Tuesday, April 20, 2010

Senate Democrats Introduce the Keep Our Educators Working Act

Early last week Tom Harkin (D – Iowa) introduced SB 3206, the Keep Our Educators Working Act, an act that allocates $23 billion that was authorized by the American Recovery and Reinvestment Act of 2009 specifically to save the jobs of teachers who would ordinarily face lay-offs in light of the downstream downturn in state revenues as a result of the Great Recession of 2007-09.

I noted this with bittersweet feelings as thousands of my colleagues statewide are getting laid off, or in the present parlance of the day: RIF’ed.

“Too late,” I said to myself.

What was once a safe and secure profession, what once was a profession where an employee would not have to spend endless hours justifying their existence, is now not so safe, and self-justification is the rule, not the exception.

And then I realized that it didn’t matter anyway. Too late or not, not one penny of that $23 billion will make it to Texas. Our Teabagger governor, Rick Perry, will see to that.

I realized this when I read the bill. You can read it too. It’s here.

Because, you see, it gives the governor of each state the right to refuse these funds.

This happened before when Perry turned down $700 million in federal “Race to the Top” funds because he said it gave Washington too much say in how we educate our children in Texas. Instead, we leave that to rightwing evangelical young Earth creationists on our state school board.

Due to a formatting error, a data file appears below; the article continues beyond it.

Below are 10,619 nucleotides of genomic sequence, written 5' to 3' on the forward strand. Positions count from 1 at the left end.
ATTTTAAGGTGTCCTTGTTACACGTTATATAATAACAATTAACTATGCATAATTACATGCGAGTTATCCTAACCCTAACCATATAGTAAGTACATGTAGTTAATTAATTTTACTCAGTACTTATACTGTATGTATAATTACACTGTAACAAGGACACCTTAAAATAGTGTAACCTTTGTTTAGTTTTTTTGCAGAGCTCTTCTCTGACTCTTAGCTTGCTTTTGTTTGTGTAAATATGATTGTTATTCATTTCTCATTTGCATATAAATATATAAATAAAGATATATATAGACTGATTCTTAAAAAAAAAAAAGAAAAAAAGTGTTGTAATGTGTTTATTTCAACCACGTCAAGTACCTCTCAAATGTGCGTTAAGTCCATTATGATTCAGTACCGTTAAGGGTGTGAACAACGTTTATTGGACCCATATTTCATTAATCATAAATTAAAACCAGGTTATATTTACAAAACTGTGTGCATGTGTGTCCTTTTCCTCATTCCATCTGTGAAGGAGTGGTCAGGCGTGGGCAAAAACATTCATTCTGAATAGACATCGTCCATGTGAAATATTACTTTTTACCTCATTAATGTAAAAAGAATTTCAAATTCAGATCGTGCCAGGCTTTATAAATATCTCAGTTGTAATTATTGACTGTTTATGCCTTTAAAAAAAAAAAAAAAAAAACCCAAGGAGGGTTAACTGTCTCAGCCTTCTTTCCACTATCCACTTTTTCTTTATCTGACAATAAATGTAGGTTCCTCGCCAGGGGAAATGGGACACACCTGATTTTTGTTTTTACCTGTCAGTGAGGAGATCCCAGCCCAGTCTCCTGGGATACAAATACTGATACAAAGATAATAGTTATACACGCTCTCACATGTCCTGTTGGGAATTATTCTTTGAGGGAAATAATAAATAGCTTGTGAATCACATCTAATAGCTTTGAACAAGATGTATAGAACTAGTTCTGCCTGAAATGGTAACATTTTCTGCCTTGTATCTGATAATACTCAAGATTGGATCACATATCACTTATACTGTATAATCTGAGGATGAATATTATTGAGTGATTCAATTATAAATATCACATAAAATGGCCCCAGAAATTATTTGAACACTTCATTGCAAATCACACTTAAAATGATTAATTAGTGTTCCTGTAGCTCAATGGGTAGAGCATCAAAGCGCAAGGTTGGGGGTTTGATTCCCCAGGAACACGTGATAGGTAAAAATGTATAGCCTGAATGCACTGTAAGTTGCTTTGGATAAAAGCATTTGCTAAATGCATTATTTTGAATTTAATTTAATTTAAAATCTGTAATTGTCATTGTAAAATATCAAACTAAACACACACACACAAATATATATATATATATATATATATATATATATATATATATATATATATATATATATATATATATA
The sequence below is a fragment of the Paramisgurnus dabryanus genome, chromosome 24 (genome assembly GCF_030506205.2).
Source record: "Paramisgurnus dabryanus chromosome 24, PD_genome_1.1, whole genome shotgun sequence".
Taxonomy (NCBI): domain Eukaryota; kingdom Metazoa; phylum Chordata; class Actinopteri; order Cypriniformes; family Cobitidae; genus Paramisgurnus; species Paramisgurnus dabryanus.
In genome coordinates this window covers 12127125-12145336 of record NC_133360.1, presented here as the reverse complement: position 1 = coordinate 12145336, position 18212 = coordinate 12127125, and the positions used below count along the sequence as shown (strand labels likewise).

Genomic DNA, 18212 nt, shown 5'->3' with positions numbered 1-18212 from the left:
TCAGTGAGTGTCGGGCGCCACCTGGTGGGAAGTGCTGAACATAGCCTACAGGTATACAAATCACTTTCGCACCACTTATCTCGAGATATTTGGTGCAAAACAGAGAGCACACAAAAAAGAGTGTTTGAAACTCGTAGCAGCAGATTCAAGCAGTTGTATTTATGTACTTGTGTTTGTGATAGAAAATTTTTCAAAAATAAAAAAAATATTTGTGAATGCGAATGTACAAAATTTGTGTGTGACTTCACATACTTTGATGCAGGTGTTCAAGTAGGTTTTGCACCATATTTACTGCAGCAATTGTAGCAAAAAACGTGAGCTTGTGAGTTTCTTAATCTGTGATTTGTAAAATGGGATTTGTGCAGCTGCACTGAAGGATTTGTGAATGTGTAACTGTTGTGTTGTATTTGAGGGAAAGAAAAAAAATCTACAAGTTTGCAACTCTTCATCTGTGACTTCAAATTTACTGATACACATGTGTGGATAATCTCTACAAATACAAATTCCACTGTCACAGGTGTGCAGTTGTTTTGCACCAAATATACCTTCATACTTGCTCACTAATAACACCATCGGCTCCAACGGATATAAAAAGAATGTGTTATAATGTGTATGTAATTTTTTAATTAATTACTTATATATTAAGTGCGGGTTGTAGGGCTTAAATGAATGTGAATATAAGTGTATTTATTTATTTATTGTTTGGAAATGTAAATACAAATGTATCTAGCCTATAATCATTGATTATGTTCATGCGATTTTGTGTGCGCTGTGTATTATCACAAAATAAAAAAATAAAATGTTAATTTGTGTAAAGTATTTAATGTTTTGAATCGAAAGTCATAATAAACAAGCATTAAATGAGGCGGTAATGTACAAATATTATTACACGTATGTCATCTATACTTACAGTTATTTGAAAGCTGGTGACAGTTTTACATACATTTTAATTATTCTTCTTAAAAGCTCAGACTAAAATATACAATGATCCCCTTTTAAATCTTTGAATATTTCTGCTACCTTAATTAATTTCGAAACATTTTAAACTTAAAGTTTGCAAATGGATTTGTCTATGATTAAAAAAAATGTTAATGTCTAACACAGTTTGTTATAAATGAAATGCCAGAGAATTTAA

Said Perry back then:

“Our states and our communities must reserve the right to decide how we educate our children and not surrender that control to a federal bureaucracy.”

The deal is sealed in this case because the bill slams the door on a fiscal practice of channeling funds meant for one thing into the “rainy day fund.”

This is in the bill:

“Subject to subparagraph (B), a State that receives an allocation of funds appropriated under this Act may not use such funds to establish, restore, or supplement a reserve or rainy day fund of the State or to supplant State funds in a manner that has the effect of establishing, restoring, or supplementing a reserve or rainy day fund”

So in accepting the money, the governor must use it to pay teachers, and retain them. Teachers are by and large not included in Rick Perry’s base, so there is no political upside for Perry in using the federal funds for what they were meant to be used for.

So no, this money is not for us, either. Teachers will continue to be laid off, class sizes will continue to grow, and educational quality will continue to suffer as experienced teachers are culled.

So really, full recovery from this economic crisis will not come to Texas anytime soon. Not until we replace Rick Perry with Bill White.

The stakes are huge, and getting rid of Rick Perry has become more of a moral imperative. Ironic isn’t it? This midterm election is going to affect Texas as much as the rest of the country was affected by the ’08 election.


Anonymous said...

So what other professions shouldn't have to worry about keeping there jobs when the economy turns bad?

Hal said...



Emergency Medical Technicians?